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Eight Forty-Eight

Inmates Find Freedom Through Poetry

More than 100 youths in Illinois are currently serving life sentences, with no possibility of parole. But tonight, the words of these incarcerated kids will be unlocked at the spoken-word event, Until I Am Free. The presentation is the work of many, including Young Chicago Authors. At the event participants from the Louder Than A Bomb poetry competition, other Chicago poets, and family members of the incarcerated will read the works of young offenders. Also joining in on the readings is Eight Forty-Eight's own Poet in Residence Kevin Coval. Patricia Soung is a staff attorney at the Children and Family Justice Center at Northwestern University's School of Law and she talks about the event.

Until I am Free: A Poetry Reading and Chapbook Release of Works by Youth Sentenced to Life Without Parole 
Featuring Guest Poet Haki Madhubuti Tonight at 6 
Hull House Museum, 800 S. Halsted


A Child Taken Away
My foundation is shaken. My whole world taken.
Friends gone. Family members no longer here.
Home is so far, so near. Being locked up is bad
but being locked up for something you didn't do
is hell. Going through your story over and over
but nobody sees. Look for help, but all it seems
to be, a lot of faces. Faces and faces and faces. You pray
just one can get you out. You go from having no care
in the world to fighting for your life, freedom and sanity.
From an innocent boy to an innocent man
I am!

Terrill Williams was 16 years old when he committed the homicide for which he received life without parole. He is now 29 years old.

Problem Child
A beatnik loanished to the land of bawoly bastard
Welcome to the kost of my life.
Freedom mynewmesis, truth is a trick, and pain is my wife.
The final hosting place of domains differed no such
Thing as resting in peace
Calloused knees, darkened foreheads from submitting
To the lord of the east.
Rehabilitation's a joke to the throw away kids
Societies forgotten about.
Job security trailer trash nigga shut your mouth
Reckless eyeballing, an actual punishment
For eye contact.
No programs, no education we'll be right here when you get back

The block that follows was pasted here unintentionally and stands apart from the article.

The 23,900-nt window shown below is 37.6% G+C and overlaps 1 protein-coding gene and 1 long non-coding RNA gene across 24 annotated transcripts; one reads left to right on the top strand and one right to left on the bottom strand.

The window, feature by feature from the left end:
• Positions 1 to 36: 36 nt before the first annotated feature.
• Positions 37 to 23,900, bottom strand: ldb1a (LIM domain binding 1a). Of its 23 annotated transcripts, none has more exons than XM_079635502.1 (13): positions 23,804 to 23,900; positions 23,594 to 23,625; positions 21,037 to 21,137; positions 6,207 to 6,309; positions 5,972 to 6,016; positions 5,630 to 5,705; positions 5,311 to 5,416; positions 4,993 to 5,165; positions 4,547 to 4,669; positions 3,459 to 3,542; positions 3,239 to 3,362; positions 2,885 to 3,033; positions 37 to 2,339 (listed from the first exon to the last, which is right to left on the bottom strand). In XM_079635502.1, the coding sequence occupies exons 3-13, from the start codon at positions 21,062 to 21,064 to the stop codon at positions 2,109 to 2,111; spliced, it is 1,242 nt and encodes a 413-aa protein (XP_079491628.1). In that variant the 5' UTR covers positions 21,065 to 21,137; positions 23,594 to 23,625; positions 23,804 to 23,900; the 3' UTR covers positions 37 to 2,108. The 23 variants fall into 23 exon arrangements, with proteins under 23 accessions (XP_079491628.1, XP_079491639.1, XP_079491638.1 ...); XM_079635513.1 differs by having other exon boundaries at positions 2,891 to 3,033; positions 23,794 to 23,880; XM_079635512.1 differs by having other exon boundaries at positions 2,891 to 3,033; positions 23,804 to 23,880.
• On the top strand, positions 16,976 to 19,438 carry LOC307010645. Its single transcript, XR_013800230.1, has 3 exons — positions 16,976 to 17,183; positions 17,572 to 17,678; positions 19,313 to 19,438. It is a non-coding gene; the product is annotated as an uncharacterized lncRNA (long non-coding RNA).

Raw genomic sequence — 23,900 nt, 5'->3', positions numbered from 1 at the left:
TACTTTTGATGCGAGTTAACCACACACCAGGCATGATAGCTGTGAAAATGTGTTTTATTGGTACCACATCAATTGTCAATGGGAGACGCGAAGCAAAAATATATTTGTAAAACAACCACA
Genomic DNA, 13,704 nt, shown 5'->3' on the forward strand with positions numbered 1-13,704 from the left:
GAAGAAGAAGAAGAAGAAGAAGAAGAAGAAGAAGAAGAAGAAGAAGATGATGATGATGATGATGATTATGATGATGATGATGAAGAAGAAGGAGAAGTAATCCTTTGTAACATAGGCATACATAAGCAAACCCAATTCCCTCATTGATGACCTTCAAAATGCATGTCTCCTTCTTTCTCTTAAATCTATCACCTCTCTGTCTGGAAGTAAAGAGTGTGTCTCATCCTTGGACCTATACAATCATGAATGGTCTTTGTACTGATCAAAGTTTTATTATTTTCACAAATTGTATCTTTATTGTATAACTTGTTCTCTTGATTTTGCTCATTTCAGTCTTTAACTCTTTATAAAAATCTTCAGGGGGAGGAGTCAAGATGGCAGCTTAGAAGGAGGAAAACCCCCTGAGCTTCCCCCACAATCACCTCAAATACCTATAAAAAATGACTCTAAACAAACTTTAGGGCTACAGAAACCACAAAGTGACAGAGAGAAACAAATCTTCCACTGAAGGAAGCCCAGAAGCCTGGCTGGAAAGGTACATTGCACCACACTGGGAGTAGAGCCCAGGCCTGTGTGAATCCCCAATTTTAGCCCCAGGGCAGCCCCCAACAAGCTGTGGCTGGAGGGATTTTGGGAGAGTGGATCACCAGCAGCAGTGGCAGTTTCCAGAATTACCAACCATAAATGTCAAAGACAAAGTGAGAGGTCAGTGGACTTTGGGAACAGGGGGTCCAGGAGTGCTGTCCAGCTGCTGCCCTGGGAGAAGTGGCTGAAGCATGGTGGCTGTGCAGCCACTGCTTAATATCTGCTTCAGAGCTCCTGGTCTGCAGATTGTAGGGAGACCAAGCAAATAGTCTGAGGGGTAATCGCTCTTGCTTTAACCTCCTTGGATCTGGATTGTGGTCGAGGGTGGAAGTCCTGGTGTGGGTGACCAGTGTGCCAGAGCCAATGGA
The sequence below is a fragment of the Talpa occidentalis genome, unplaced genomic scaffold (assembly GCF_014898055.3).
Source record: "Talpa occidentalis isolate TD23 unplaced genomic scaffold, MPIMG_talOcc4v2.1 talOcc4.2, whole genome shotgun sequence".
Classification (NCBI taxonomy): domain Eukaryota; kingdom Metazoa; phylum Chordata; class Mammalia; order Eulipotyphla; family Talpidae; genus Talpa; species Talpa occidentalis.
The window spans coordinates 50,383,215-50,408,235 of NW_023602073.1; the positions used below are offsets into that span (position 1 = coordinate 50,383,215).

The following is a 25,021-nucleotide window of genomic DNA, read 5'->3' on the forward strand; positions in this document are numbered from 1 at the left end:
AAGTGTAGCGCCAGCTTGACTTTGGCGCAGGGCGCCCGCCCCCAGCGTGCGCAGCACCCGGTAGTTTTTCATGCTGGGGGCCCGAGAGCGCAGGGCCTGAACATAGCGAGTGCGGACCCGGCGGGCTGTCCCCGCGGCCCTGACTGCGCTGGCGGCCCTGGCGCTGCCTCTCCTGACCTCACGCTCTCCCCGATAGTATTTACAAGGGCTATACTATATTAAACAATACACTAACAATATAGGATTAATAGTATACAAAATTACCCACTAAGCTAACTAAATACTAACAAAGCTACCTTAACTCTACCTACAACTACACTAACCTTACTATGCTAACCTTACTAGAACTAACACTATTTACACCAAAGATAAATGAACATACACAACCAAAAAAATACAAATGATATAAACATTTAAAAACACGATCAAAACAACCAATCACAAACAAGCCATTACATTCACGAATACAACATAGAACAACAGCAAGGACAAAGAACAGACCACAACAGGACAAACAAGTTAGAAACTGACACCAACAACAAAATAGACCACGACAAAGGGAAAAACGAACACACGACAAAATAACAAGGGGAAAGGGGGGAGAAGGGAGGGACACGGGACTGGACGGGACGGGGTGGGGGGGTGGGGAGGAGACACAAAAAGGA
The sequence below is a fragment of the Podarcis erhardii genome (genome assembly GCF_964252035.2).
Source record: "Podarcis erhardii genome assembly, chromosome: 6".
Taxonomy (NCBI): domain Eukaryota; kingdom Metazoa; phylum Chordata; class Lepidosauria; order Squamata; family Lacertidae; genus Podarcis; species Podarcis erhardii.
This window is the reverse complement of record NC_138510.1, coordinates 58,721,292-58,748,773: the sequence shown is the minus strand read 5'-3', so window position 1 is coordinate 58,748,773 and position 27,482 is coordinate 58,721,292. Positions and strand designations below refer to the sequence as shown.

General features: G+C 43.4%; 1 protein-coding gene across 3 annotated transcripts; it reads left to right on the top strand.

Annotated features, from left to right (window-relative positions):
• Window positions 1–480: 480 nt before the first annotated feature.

Society breeds killers but I'm the problem child.
Mrs. White drown five of her own kids
Who's the problem now.

Michael Bell grew up on the Southeast Side of Chicago and was two months past his 18th birthday when he committed the murder for which he is serving life without parole. In addition to writing, Michael spends much of his time studying and practicing spirituality.

The Real Me
The real me is a lost little boy
who hurts like everyone else hurts
who cries like everyone cries
but only on the inside.
The real me is irrelevant.
I don't matter to most

have been forgotten by all
as I do time for a crime I didn't commit
behind this prison wall. The real me
hardly ever receives any mail, hasn't seen a birthday
card in years. Holidays seem to evade me as well
father's day cards don't make it either.
You have never seen, nor have I ever been
the person GOD gave life to, the man
my mother raised me to be, the one
that wrote this poem.

John Horton grew up in Rockford, Illinois and was 17 years old at the time of offense for which he received life without parole. John is now 34 years old and continues to maintain his innocence. He earned his GED while incarcerated, and has worked steady jobs. He misses his daughters the most.

Fighting for my Freedom
At a young age I was convicted of a crime
Murder was the case that they gave me
I was sentence to life by a hanging judge
To spend my last days behind these walls.
For the most part of my days
I gaze out my cell window with a silent prayer
I ask for forgiveness for pass deeds
which I know is the true reason
For why I am here.
Day after day I put in slips at the law library
To continue legal research to get home
To those who love me and those who I love.
Science has shown I didn't do this crime
I continue to show the courts it wasn't me
Until I turn blue. It doesn't change
The courts rule against me but I keep on
Fighting for my freedom.
I constantly file appeals to the courts.
Clearly they should see the truth.
Instead of doing the right thing by law
I must spend decades in the house of mad men.
As they continue to up hold my conviction
I stay the sane from the crazy lies that keep me here.
I keep the faith God will walk me free.
I keep fighting for my freedom.

Mark Coleman grew up on the South Side of Chicago and was 15 years old at the time of the offense for which he received life without parole. Today he is 31 years old and continues to fight to prove his innocence.

Music Button:  Clutchy Hopkins, "Truth Seekin'" from the CD The Story Teller, (Ubiquity)

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